But what about all those who will accuse the victim, who will trivialize the rape, deny the violence, deny their consequences, and attack the victim’s status by denigrating it? Why do they do it, when it’s common sense that rape is serious and that a victim of rape will be traumatized? Why should we again and again give them explanations to justify the speech and the behavior of the victims?
Cowardice may be the first answer for all those who are in flagrant conflict of interest and loyalty with the aggressor and who seek to preserve their power, whether social, financial, or political.
Sexist collaboration is a second explanation, revealing adherence to stereotypes stemming from a sexist view of women and sexuality. Its consequences on the safety of women, both actual and potential victims, are catastrophic.
The position of aggressor, another reason rarely mentioned, can be another factor as the reality of male violence is rarely questioned. Among the mass of anonymous people who will accuse the victim, there is a healthy proportion of aggressors, male and female alike, who have a direct interest to blur the lines and justify their crimes to exculpate and ensure their impunity.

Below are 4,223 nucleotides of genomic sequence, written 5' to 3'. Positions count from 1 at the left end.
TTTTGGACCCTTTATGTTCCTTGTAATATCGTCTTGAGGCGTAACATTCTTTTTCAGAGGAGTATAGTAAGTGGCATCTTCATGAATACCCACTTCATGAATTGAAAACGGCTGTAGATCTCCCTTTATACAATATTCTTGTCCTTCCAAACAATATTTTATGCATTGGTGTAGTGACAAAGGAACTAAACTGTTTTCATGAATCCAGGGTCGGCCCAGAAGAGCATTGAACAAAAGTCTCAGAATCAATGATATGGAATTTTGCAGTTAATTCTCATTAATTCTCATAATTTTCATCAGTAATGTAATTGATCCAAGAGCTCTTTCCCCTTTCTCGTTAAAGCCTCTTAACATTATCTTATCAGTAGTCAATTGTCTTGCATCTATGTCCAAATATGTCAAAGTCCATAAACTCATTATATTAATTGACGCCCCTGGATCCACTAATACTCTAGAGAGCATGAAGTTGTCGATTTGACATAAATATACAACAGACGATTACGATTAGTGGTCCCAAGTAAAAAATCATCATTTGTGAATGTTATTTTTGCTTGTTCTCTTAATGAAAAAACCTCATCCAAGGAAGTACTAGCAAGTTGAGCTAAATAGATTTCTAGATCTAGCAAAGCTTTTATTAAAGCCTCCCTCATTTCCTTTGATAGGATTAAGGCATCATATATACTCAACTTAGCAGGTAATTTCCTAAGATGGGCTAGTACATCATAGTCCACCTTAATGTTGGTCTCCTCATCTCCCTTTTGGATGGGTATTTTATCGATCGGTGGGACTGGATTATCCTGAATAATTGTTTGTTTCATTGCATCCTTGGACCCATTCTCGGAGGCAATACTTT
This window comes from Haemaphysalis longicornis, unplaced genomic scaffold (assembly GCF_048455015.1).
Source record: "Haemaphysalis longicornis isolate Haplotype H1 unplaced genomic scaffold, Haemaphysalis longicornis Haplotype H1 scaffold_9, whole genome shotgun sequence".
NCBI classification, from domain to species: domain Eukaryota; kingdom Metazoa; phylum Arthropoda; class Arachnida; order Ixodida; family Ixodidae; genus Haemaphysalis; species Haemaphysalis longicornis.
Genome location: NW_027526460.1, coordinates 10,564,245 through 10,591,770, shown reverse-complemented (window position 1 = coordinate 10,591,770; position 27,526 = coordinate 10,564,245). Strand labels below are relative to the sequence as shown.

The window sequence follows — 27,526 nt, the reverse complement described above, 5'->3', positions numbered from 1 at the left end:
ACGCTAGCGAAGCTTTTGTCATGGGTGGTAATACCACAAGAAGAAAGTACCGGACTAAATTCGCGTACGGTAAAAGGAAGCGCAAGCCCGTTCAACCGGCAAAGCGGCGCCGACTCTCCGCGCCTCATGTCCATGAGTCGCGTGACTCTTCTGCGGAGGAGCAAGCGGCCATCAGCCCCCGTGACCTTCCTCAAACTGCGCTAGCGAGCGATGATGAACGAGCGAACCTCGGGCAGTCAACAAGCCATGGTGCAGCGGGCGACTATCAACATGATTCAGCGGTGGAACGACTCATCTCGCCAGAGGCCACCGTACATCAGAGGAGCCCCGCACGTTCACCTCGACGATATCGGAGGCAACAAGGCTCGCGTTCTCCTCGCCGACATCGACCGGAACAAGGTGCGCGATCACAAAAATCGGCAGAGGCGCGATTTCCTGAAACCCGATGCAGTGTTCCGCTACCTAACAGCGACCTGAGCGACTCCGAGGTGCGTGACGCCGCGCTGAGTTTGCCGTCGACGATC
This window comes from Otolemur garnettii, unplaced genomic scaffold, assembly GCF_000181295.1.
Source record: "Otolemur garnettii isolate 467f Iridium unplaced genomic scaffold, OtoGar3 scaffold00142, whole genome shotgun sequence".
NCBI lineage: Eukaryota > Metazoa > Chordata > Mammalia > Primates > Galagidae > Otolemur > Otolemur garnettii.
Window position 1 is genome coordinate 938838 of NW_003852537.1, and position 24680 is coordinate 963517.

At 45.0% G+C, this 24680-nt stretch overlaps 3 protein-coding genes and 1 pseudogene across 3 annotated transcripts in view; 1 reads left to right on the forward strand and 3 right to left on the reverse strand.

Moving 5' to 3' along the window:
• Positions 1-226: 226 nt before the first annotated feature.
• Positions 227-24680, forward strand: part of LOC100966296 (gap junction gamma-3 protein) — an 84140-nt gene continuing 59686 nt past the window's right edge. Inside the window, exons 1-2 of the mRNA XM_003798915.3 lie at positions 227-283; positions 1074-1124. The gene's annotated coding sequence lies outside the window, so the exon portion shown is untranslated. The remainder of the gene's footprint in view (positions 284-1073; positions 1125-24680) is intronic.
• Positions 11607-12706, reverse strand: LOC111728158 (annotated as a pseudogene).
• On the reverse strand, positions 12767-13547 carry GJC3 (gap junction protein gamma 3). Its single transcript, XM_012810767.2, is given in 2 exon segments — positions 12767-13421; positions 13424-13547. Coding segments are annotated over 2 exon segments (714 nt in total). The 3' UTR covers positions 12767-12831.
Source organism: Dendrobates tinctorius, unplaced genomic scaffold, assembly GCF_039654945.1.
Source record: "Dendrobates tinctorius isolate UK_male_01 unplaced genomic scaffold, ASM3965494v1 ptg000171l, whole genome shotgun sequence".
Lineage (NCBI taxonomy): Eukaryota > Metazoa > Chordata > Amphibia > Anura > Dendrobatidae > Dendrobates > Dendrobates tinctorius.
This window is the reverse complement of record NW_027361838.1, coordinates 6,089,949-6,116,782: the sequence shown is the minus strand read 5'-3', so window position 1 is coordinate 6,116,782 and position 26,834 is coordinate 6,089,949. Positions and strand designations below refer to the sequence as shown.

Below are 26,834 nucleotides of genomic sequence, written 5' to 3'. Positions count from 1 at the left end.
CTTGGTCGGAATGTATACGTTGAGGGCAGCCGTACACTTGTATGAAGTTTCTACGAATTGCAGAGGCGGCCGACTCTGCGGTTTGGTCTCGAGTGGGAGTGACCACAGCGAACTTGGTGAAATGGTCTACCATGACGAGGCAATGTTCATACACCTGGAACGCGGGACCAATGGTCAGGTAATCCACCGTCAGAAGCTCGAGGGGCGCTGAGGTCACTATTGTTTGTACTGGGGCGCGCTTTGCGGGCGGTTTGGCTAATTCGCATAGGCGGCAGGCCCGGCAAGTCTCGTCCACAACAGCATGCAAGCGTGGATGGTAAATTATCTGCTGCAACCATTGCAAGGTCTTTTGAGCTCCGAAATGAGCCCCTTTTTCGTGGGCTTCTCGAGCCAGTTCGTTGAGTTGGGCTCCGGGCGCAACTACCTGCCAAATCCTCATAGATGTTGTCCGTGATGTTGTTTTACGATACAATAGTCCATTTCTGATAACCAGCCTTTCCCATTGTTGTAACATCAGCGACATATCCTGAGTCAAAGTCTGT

These rape apologists know that their lies and rhetoric are fallacious. Their arguments of neoliberal modernity and of sexual liberation are only the alibis of zealous collaborators and criminals. Their barking silences all victims and intimidates those who would protect and support them. It is time for them to be a little more afraid of a mere look of disapproval, suspicion should weight on them as soon as they take the floor. They are the ones at fault here.
The views and opinions expressed in this article are those of the author and do not represent any institution or entity.
© Morocco World News. All Rights Reserved. This material may not be published, rewritten or redistributed without permission.